A woman from the UK is in the midst of an extraordinary legal battle to prevent her dead husband’s sperm from being destroyed, in a case that is as legally puzzling as it is heart-wrenching.
Beth Warren, of Birmingham, in the UK, suffered the death of her husband in February of 2012. Her husband, Warren Brewer, died of complications relating to a brain tumor. He had known for some time that he was ill and, as is common among couples facing cancer and radiotherapy treatment, opted to put a sample of his sperm in cold storage in 2005. At the time he made it clear that this sample could be used by his wife in order to have a child after his death and signed several consent forms to make clear that fact.
Obviously, when Mr Brewer died at the age of just 32, Beth Warren did not have much time to think about prospective children — especially because just a few months earlier she’d also lost her brother in a tragic car accident.
Warren unfortunately was unaware that because of a regulation passed in 2009, there is now a strict term limit on how long such samples can be kept in cold storage.
Current rules allow for sperm to stored for up to 55 years but consent must be renewed every ten years. Patients who die obviously cannot renew their consent and the term limit is much shorter.
Brewer has now been told by the Human Fertilisation and Embryology Authority that she has until April of 2014 to decide whether she will use the sperm sample or the sample will be destroyed.
Her husband’s last consent form actually lapsed earlier this year but the authority has been able to use its powers to extend the deadline. Due to the unambiguous nature of the regulations involved however, it now has run out of scope to help Mrs Warren.
“The HFEA has every sympathy with Mrs Warren and the tragic circumstance in which she finds herself. We have been in discussions with Mrs Warren’s solicitors for some time and each time new information has been presented to us, we have reconsidered the legal situation in as responsive a way as possible. However, the law on the storage of gametes is clear and the HFEA has no discretion to extend the storage period beyond that to which her husband gave written consent.”
The case is an interesting one for a number of reasons. Focusing solely on Warren’s case, there are a number of peculiarities about the UK’s current laws surrounding the storage of gametes that seem to make these kinds of deadlines rather arbitrary.
The sperm sample is only considered viable until 2015 — ten years after Brewer’s original consent, this despite the fact that properly stored sperm is at least viable for 25 years and possibly longer. Yet, were the sample to be thawed out and used to create embryos, these in turn could be stored for much longer, up to seven years.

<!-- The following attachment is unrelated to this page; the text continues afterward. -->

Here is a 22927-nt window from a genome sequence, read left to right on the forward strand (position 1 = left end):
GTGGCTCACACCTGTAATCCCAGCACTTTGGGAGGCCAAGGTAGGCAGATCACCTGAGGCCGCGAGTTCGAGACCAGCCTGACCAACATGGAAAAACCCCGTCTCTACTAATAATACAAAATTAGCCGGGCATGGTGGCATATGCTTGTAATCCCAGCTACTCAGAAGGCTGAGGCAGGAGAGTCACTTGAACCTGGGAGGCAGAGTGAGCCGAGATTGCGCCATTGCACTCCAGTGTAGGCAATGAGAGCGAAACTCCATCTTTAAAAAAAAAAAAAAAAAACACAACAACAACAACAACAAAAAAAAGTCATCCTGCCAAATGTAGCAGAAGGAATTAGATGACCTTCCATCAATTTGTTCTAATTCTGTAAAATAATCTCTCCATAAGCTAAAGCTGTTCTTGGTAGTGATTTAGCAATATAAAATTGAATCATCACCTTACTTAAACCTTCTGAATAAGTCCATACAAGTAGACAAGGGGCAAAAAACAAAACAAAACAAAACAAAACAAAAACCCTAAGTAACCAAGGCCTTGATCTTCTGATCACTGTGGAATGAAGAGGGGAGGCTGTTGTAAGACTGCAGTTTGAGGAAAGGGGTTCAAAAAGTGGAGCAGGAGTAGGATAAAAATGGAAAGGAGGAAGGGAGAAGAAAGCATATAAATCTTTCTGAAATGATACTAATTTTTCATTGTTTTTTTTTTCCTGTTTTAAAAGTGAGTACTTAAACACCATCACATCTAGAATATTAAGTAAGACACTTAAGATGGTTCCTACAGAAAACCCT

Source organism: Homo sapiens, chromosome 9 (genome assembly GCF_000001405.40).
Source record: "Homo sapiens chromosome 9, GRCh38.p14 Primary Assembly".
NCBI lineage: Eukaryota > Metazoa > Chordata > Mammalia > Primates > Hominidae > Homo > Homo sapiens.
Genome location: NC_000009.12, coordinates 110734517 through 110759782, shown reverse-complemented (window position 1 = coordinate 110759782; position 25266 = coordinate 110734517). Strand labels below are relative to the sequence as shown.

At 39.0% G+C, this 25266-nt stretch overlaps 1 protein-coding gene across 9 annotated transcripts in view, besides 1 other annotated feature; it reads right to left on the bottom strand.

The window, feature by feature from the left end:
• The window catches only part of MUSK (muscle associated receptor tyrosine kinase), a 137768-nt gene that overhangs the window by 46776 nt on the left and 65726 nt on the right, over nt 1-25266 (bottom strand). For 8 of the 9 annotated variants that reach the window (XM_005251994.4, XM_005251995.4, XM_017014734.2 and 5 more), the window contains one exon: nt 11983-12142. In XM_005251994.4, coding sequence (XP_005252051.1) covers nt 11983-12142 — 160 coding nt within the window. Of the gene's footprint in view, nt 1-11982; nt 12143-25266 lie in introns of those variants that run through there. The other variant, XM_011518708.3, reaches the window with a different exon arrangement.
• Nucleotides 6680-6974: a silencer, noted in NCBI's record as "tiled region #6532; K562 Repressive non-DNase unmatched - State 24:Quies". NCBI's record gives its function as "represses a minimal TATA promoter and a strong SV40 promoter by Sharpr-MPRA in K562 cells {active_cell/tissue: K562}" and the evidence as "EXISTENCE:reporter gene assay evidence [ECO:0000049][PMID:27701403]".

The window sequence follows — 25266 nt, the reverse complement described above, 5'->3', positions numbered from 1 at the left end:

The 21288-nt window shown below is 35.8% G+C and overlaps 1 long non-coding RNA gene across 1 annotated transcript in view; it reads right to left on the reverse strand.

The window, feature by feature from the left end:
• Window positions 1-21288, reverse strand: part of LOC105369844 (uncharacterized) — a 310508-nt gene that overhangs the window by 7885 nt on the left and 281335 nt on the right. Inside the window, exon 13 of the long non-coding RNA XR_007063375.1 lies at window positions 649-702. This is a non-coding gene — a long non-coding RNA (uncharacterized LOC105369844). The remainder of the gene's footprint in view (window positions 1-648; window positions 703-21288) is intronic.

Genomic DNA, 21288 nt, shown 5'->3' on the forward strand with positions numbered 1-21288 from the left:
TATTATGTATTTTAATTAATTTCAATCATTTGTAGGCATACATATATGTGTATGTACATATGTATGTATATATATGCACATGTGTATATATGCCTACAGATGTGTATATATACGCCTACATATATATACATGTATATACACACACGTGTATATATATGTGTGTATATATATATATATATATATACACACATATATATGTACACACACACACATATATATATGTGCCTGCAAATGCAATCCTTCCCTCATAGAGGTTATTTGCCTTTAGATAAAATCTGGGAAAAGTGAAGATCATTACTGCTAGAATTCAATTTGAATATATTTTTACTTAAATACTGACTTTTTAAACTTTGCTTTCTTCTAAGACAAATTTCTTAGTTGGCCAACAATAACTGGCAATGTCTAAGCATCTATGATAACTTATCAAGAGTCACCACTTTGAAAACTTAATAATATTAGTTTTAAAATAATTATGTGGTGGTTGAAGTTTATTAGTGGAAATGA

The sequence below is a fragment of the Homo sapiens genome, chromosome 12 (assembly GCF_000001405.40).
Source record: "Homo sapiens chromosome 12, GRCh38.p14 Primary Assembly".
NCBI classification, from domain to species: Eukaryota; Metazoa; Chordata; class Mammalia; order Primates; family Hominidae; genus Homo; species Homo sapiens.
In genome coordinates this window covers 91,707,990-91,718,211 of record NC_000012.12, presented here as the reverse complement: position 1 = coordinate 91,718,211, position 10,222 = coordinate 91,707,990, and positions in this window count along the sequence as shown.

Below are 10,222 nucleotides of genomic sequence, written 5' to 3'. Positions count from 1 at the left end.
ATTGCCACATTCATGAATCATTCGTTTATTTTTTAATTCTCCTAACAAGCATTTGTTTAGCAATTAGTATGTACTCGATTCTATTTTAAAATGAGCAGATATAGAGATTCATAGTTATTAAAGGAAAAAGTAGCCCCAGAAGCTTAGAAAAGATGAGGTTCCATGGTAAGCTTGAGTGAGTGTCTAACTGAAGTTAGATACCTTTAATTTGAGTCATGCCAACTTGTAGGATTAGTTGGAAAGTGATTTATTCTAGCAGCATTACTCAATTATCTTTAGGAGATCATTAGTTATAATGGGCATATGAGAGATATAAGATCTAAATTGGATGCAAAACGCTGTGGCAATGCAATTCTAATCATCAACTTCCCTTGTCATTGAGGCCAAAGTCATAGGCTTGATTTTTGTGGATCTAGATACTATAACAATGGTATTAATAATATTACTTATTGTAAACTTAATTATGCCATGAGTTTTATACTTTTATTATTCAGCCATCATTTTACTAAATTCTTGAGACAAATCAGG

The regulations also do not prevent Mrs Warren from seeking treatment abroad using the sample, and places no deadline on when that sample has to be used in that eventuality — quite simply because the regulator admits there is no concrete scientific reason as to why the sample cannot be used beyond either 2014, the deadline given to Warren after her husband’s death, or 2015, which is the normal ten year renewal point.
Warren, in a legal case that will go before the Family Division of the high court early next year, is not arguing that she will definitely use the sample. She concedes that she may in the future meet someone else and choose to have a child with them instead. Also, she believes it is a very weighty decision to have any child from that sample because the child will never meet his or her father, a decision Warren says she cannot be made to rush.
Warren also argues that it is inhumane for the UK’s regulations to in effect pressure her into having her deceased husband’s child or lose that chance altogether simply because of term limits that have no particular scientific reasoning behind them.
In a broader sense, this case speaks to the difficult subject of posthumous (after-death) conception and bioethics, which is the driving force behind such regulations. Like most countries, the UK offers a legal framework that treats the issue conservatively and so imposes strict time limits to guard against any potential ethical violations — for instance, a sample being used that was never meant to outlive the person who gave it.
Yet, in Warren’s case the answer to this quandary is fairly simple: as mentioned above, Warren’s husband signed several consent forms empowering Warren to conceive his child in the eventuality of his death. Warren is fully aware of the ethical implications of bringing a child into the world without its father and is in fact being quite reasonable in asking for more time to decide the issue.
There is cause to think that the HFEA will lose at the High Court. Previous and roughly similar cases, like that of Diane Blood who in 1997 won the right to use her deceased husband’s sperm, would seem to suggest that the court will rule in Warren’s favor. What is needed, however, is a ruling that urges a regulation change to prevent these kinds of heart-wrenching fights from coming up again in the future.
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